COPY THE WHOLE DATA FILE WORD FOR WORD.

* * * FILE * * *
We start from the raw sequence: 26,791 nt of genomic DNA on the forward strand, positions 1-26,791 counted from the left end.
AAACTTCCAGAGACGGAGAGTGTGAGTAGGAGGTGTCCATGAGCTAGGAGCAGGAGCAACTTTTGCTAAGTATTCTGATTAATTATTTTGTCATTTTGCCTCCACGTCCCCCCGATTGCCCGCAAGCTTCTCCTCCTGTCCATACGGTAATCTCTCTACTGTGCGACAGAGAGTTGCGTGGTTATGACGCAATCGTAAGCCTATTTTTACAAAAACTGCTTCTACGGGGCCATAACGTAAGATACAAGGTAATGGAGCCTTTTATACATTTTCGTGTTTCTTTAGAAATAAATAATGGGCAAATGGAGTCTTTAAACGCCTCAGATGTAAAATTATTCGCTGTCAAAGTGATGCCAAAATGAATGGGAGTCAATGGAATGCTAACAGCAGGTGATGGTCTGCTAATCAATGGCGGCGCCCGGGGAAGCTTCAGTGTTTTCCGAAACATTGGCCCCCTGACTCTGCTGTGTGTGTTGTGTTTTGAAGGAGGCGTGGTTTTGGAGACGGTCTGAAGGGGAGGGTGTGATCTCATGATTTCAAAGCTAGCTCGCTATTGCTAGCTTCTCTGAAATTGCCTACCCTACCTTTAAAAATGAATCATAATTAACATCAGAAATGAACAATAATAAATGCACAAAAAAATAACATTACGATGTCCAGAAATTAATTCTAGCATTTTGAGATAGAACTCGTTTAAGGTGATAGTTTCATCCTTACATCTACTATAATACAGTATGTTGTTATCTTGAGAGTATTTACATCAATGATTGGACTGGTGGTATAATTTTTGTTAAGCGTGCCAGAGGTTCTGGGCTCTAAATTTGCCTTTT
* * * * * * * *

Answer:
We start from the raw sequence: 26,791 nt of genomic DNA on the forward strand, positions 1-26,791 counted from the left end.
AAACTTCCAGAGACGGAGAGTGTGAGTAGGAGGTGTCCATGAGCTAGGAGCAGGAGCAACTTTTGCTAAGTATTCTGATTAATTATTTTGTCATTTTGCCTCCACGTCCCCCCGATTGCCCGCAAGCTTCTCCTCCTGTCCATACGGTAATCTCTCTACTGTGCGACAGAGAGTTGCGTGGTTATGACGCAATCGTAAGCCTATTTTTACAAAAACTGCTTCTACGGGGCCATAACGTAAGATACAAGGTAATGGAGCCTTTTATACATTTTCGTGTTTCTTTAGAAATAAATAATGGGCAAATGGAGTCTTTAAACGCCTCAGATGTAAAATTATTCGCTGTCAAAGTGATGCCAAAATGAATGGGAGTCAATGGAATGCTAACAGCAGGTGATGGTCTGCTAATCAATGGCGGCGCCCGGGGAAGCTTCAGTGTTTTCCGAAACATTGGCCCCCTGACTCTGCTGTGTGTGTTGTGTTTTGAAGGAGGCGTGGTTTTGGAGACGGTCTGAAGGGGAGGGTGTGATCTCATGATTTCAAAGCTAGCTCGCTATTGCTAGCTTCTCTGAAATTGCCTACCCTACCTTTAAAAATGAATCATAATTAACATCAGAAATGAACAATAATAAATGCACAAAAAAATAACATTACGATGTCCAGAAATTAATTCTAGCATTTTGAGATAGAACTCGTTTAAGGTGATAGTTTCATCCTTACATCTACTATAATACAGTATGTTGTTATCTTGAGAGTATTTACATCAATGATTGGACTGGTGGTATAATTTTTGTTAAGCGTGCCAGAGGTTCTGGGCTCTAAATTTGCCTTTT